Published: 13:40, 16 May 2019
| Updated: 16:13, 16 May 2019
More than 700 migrants planned or tried to reach Britain via the Channel in small boats in 14 months.
And just over 140 were returned to France when stopped, according to government figures in the first count-up of its kind.
They show that British and French authorities encountered 562 people in 2018 and 177 in January and February this year.
The total of 739 included 133 who people arrived in the UK without being stopped, 293 who were intercepted and brought to the UK and 144 who were stopped and returned to France.
The remaining 167 were linked to aborted departures from France.
The statistics from the Home Office also say that from January 2018 to February 2019 there were 98 incidents involving migrants trying to cross the Channel.
A total 76 were during 2018, mostly in the second half, and the remaining 22 were in the first two months of 2019.
A total of 56 interceptions, rescues and escorts took place at sea, nine of these in January and February this year.
Of the 56, 32 were carried out by the Border Force, 19 by French authorities, three by the Coastguards and RNLI and two by non-law enforcement vessels.
These figures were set out in a letter from Home Office Permanent Secretary Sir Philip Rutnam to MP Yvette Cooper, chaimman of the Commons Home Affairs Select Committee.
He wrote: "This letter represents the first time that my department has released detailed figures on the migrant crossings issue.
"The recording of data on some of these incidents is not straightforward.
"For example we have encountered some instances where migrants have denied entering on a small boat despite evidence to the contrary, in order to frustrate the efforts of Border Force and Immigration enforcement to establish the circumstances of their entry."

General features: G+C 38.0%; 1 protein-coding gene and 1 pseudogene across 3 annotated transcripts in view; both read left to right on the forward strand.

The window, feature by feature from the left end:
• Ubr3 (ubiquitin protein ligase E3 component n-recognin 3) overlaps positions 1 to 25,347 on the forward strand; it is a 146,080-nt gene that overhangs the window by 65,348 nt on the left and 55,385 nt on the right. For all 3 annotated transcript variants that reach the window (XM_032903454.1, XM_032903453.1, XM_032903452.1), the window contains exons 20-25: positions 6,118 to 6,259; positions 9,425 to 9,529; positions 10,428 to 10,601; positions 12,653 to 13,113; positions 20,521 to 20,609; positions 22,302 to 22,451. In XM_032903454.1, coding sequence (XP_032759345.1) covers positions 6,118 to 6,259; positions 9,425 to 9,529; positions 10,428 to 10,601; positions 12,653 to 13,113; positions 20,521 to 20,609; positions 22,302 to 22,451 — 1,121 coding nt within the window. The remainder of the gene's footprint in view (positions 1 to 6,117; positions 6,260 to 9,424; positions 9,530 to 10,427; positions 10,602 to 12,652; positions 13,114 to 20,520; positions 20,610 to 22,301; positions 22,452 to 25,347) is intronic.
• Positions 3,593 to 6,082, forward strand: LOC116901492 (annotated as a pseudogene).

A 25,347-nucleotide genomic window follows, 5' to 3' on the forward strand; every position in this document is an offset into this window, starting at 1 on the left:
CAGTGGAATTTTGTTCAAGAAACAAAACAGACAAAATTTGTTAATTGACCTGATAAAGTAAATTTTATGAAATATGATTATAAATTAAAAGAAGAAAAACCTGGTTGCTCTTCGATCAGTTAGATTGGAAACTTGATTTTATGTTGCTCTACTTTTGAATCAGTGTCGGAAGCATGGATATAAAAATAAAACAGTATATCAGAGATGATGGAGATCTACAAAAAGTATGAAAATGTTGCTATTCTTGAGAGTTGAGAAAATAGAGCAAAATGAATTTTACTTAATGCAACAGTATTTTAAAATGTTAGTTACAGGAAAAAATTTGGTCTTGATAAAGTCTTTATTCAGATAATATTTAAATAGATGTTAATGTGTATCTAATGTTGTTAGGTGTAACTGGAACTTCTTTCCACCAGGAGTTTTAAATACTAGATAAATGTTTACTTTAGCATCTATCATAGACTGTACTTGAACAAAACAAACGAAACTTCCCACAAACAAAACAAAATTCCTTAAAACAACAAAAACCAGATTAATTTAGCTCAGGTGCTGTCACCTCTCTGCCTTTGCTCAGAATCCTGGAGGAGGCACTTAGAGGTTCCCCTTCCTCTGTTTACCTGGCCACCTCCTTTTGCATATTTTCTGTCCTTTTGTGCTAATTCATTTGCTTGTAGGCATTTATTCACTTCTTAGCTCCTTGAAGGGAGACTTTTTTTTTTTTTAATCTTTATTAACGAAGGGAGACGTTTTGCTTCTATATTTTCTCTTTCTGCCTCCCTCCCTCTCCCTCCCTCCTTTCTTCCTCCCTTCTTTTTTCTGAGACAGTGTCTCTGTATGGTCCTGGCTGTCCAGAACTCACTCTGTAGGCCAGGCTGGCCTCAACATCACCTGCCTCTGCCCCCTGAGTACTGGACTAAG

In the case of an aborted departure, involvement by the French authorities is taken as evidence that there were grounds to suspect those involved were trying to cross the Channel by small boat.
If there are sufficient grounds incidents can be recorded as migrant cases without even the recovery of a boat.
This is done on both sides of the Channel.
The recent trend has been for migrants to reach the UK by crossing the sea in small craft.
This has now become an alternative to the years-old method if migrants arriving by hiding in the backs of lorries as they come in on ferries or through the Channel Tunnel.
As incidents continued during 2018, almost weekly, Home Secretary Sajid Javid in December declared the situation a "major incident."
He ordered the deployment of two more Border Force cutters to to Channel to tackle the problem.
In January he produced a joint action plan with his French counterpart, interior minister Christophe Castaner.
This included an investment of more than £6 million in new security equipment and more CCTV watching on French beaches and ports and regular footage fed live to UK authorities.
French Embassy spokesman Aurélie Bonal now told Kent Online:“The French and British authorities are working very closely together to tackle the issue of traffickers and illegal migrant smuggling in the Channel.
" The UK-France Coordination and Information Centre, based in Calais, opened in January.
It operates 24/7, ensuring the security of all transport infrastructure between France and Britain and permanent coordination between all the British and French services concerned.”
Kent Online has kept up its own count of incidents since last year.
For the months March and April 2019 it has added up a gross of 16 incidents involving a total 150 people.
The last in this set of cases was on April 24, involving eight men and a teenager brought into Dover.
Arrivals over the last yearhavealso occurred at Kingsdown near Deal, Folkestone and Romney Marsh.
Our figures also include cases of migrants being stopped by French authorities and brought back to France.
More by this authorSam Lennon